With fall approaching, leaves will soon be filling up our garden view, whether we are gazing at spectacular autumn color or leaf-littered lawns! Enjoy the following “leaves” Scriptures, for the hours ahead, lost in raking, shredding, mulching, playing, and hauling to compost, and see a connect-the-dots-style drama unfold of God’s forgiveness and healing.
Scene 1: Fig Leaves and the Fall.
Then the eyes of both of them were opened, and they realized they were naked; so they sewed fig leaves together and made coverings for themselves.
Genesis 3:7 NIV
The first mention of leaves in the Bible comes after that fateful moment of “leaving God’s way” (pun intended!).
the reach for fig leaves to cover themselves highlights in horticultural detail Adam and Eve’s leaving God’s way for their own way.
—“Fruiting, Not Leaving,” God’s Word for Gardeners Bible, page 16
The attention drawn to fig leaves, and not fig fruit, is a subtle yet strong indicator that the first couple ignored the words of God, casting off his good-hearted, loving leadership for their own fruitlessness. The drama begins as they leave the LORD’s communion and the intimate Garden of Eden, headed wayward across the hard-scrabble land.
Scene 2: Mint Leaves and Hypocrisy.
“Woe to you, teachers of the law and Pharisees, you hypocrites! You give a tenth of your spices—mint, dill and cumin. But you have neglected the more important matters of the law—justice, mercy and faithfulness.”
Matthew 23:23 NIV
Many Bible books later, from the first of the Old Testament, Genesis, to the first of the New, Matthew, leaves continue to indicate a departure from the ways of the Lord. The Pharisees were tithing dill and mint leaves routinely, yet completely missing the ways of justice and mercy; the faithfulness of their payments was a cover for fraudulence of their hearts.
Scene 3: Hyssop Leaves and Forgiveness.
A jar of wine vinegar was there, so they soaked a sponge in it, put the sponge on a stalk of the hyssop plant, and lifted it to Jesus’ lips. When he had received the drink, Jesus said, “It is finished.” With that, he bowed his head and gave up his spirit.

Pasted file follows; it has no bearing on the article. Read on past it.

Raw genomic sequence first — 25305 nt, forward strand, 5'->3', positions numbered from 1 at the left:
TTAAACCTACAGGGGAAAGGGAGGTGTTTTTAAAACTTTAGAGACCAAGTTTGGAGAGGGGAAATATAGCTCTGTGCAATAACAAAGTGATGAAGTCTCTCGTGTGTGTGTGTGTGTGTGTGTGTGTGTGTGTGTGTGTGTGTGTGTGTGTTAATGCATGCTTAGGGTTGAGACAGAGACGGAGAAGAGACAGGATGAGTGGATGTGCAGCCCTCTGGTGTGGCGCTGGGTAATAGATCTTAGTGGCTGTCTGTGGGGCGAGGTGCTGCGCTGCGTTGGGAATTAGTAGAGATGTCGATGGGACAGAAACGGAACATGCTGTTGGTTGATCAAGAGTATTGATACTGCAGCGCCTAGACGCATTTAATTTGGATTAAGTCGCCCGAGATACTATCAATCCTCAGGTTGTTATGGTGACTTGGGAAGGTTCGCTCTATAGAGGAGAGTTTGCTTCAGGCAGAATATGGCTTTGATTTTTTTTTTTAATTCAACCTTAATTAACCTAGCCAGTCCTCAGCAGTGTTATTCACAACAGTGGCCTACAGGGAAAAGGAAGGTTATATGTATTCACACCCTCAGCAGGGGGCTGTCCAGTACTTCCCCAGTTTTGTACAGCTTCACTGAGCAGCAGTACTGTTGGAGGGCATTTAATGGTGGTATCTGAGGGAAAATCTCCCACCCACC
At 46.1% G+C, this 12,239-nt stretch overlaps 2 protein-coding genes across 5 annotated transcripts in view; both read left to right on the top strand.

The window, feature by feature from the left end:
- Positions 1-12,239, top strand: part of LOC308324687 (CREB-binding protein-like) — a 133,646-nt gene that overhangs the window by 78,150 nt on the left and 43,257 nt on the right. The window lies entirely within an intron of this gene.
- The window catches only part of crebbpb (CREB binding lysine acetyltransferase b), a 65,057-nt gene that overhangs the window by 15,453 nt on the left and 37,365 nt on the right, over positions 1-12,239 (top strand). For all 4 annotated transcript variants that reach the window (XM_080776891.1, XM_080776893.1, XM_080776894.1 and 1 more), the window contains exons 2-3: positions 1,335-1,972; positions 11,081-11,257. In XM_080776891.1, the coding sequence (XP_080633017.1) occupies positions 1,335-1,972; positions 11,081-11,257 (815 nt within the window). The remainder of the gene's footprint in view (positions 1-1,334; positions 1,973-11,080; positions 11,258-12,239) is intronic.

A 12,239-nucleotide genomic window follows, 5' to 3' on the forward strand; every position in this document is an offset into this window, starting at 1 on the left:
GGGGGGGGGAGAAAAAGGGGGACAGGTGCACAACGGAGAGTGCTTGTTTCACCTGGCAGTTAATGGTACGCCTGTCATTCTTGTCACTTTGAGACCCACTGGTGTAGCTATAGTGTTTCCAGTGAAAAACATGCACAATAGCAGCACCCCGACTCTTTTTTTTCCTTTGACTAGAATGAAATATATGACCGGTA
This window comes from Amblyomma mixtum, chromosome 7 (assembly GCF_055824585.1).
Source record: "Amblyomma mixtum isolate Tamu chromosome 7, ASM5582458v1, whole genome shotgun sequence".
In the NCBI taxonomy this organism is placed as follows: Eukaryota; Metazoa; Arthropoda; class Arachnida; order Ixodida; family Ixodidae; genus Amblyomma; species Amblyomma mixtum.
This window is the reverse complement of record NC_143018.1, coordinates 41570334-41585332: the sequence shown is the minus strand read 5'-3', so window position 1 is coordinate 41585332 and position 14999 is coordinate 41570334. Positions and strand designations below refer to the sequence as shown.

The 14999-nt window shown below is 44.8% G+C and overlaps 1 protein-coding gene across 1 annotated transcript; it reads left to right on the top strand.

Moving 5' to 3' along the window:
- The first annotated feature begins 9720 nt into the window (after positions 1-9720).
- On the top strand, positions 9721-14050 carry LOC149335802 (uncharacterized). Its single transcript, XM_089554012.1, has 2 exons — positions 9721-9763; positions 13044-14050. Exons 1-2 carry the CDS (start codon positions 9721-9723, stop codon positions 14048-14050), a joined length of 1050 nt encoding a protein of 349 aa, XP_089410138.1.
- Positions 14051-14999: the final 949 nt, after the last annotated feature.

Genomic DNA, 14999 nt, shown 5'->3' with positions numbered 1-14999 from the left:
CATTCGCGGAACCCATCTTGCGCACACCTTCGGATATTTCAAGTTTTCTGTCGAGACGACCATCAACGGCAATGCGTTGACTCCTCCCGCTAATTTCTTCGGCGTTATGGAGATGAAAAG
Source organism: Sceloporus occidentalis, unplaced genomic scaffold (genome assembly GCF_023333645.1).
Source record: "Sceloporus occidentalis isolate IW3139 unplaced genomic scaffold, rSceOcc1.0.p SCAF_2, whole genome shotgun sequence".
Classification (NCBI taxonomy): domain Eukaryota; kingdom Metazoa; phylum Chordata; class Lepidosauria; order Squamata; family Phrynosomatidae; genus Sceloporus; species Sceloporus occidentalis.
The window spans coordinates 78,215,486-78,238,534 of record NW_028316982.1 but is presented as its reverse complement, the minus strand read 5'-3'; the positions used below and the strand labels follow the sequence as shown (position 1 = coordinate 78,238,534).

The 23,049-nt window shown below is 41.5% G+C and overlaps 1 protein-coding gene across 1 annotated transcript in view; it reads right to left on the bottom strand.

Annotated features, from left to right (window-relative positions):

John 19:29-30 NIV
The tiny hyssop leaves contrast the mighty moment of the cross, where Jesus gave his life so that our lives could return to God’s communion. Jesus made the way for God’s forgiveness to come to us, and we have a leafy connection through hyssop to help take hold of this truth.
“by his wounds you have been healed.”
1 Peter 2:24 NIV
Final Scene: Healing Leaves and Happy Ever After.
On each side of the river stood the tree of life, bearing twelve crops of fruit, yielding its fruit every month. And the leaves of the tree are for the healing of the nations.
Revelation 22:2 NIV
In the end, the tears are wiped dry, there will be no more pain. The ravages of injustice, cruelty, and betrayal—everything that has come by leaving God and his justice, mercy, and faithfulness—are healed. Rejoice, gardeners! The Lord takes the very symbol of departure from his ways and will, leaves, to be the instrument of his healing. Hallelujah! May you rejoice in the leaf piles this fall!
Let all that I am praise the Lord; may I never forget the good things he does for me. He forgives all my sins and heals all my diseases. He redeems me from death and crowns me with love and tender mercies.
Psalm 103:2-4 NLT
Learn more about growing these featured plants in your garden from our Plant Guide:
fig trees — gardenndelight.wpengine.com/plant-guide/fig/
hyssop — gardenndelight.wpengine.com/plant-guide/hyssop/
mint — gardenndelight.wpengine.com/plant-guide/mint/
©2015 Shelley S. Cramm for photos of fig, mint, and hyssop leaves
Children rejoicing in the leaves c. 1977 – that’s me, my brother and cousins “helping” to rake leaves on our grandparents front lawn, my dad or aunt likely took this picture